Earwicker comment: Relevance none.

    Brennan: Slough. Where life began, some say.

  18. Stephen says:

    Dead donkey … hmm. Reminded me of a great article by a University of North Carolina professor Jerry Mills, “Equine Gothic: The Dead Mule as Generic Signifier in Southern Literature of the Twentieth Century”. Milils identifies more than 200 instances of dead mules in the writings of many Southern (US) authors such as William Faulkner, Truman Capote, Cormac macCarthy. As a literary image, it is hard to beat as an example of poverty, injustice and exhausted hard work – just the emotions Orwell conjures up in Marrakech. Anyone interested can read the original article at Southern Literary Journal, Fall, 1996, but the link also refers:

  19. Pingback: 17.12.38 « THE ORWELL PRIZE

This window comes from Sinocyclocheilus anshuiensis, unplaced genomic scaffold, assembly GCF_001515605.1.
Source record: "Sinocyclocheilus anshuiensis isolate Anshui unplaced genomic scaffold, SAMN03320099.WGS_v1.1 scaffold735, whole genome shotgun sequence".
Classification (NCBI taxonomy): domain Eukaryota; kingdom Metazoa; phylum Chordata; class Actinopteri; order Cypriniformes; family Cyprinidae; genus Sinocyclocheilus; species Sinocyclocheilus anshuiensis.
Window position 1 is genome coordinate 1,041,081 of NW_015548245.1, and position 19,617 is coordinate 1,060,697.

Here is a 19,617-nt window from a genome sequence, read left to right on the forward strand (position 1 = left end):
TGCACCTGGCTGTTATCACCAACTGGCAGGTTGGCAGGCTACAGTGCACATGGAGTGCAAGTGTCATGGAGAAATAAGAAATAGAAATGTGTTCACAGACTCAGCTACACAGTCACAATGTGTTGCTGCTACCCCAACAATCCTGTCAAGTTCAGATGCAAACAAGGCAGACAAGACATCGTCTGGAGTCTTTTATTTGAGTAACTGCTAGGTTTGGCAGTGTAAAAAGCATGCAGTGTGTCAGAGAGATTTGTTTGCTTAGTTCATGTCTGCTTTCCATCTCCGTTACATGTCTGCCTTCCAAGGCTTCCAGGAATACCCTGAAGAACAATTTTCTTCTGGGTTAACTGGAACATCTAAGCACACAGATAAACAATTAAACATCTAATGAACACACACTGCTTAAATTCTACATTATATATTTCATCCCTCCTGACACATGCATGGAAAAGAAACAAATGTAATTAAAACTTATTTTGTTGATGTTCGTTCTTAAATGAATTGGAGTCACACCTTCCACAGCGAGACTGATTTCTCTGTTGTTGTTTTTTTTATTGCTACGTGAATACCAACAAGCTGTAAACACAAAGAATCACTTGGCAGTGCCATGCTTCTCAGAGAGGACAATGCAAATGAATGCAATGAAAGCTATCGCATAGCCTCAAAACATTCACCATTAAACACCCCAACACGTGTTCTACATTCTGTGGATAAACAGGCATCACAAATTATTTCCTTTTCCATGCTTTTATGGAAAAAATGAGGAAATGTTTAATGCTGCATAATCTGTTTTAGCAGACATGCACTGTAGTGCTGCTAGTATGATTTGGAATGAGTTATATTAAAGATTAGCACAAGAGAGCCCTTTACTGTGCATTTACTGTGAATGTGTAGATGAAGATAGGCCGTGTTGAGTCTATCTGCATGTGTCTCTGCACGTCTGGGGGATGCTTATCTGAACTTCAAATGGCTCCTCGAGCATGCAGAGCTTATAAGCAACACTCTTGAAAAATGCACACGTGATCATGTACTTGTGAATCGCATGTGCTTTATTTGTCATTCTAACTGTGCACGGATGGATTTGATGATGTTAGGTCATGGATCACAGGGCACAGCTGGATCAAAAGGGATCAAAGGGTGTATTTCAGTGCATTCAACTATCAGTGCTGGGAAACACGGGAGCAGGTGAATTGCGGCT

20. vr0n says:

    @ art and janet: also Slough, the town outside london, (pron: slOW … as in OW! that hurt!)

    @Fred: You are making me rething my bucolic idyll. Your “Silence of the Chickens” tale is starting to freak me out a little…

  21. Ash says:

    “Saw a dead donkey the other day – the first I have seen. The wretched brute had simply dropped & died beside one of the tracks leading from Marrakech to the Oued, & was left lying there by the owner. A few dogs hanging round waiting to start on it, but with a guilty air.”

    What an amazing piece of writing. How can three simple sentences paint a scene so perfectly? It’s almost poetic.

  22. “the wretched brute”
    well, I’ve heard these long suffering animals called lots of uncomplimentary things but this expression takes the carrot

  23. Ash says:

    @gwilym – I suspect he meant “in a deplorable state of distress or misfortune”, as opposed to “contemptible”

  24. @Jake – donkeys are always relevant.

  25. James Russell says:

    Just Drop the Dead Donkey writing…..

  26. Pingback: Orwell: dissappointing « Poumista